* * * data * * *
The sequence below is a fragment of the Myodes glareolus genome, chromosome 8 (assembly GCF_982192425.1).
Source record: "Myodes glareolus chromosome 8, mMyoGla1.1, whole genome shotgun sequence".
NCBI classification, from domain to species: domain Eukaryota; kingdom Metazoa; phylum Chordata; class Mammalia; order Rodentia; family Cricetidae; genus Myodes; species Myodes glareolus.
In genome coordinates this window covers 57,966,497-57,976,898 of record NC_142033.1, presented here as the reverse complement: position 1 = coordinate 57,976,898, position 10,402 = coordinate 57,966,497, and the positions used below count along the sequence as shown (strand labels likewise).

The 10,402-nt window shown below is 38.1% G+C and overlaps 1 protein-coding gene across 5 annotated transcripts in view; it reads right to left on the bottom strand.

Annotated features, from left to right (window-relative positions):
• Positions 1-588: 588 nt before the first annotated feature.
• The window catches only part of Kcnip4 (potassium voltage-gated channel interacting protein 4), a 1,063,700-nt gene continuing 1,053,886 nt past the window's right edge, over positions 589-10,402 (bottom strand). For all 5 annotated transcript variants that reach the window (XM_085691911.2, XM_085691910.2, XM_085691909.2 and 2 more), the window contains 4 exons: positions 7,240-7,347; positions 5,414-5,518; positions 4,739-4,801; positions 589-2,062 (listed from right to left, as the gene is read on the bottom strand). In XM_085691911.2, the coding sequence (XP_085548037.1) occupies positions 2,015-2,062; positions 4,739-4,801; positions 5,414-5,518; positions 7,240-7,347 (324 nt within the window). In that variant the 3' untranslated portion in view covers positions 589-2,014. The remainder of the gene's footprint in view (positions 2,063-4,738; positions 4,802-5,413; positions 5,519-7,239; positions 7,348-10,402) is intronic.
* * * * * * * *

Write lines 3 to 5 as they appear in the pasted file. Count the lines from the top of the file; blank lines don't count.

NCBI classification, from domain to species: domain Eukaryota; kingdom Metazoa; phylum Chordata; class Mammalia; order Rodentia; family Cricetidae; genus Myodes; species Myodes glareolus.
In genome coordinates this window covers 57,966,497-57,976,898 of record NC_142033.1, presented here as the reverse complement: position 1 = coordinate 57,976,898, position 10,402 = coordinate 57,966,497, and the positions used below count along the sequence as shown (strand labels likewise).

The 10,402-nt window shown below is 38.1% G+C and overlaps 1 protein-coding gene across 5 annotated transcripts in view; it reads right to left on the bottom strand.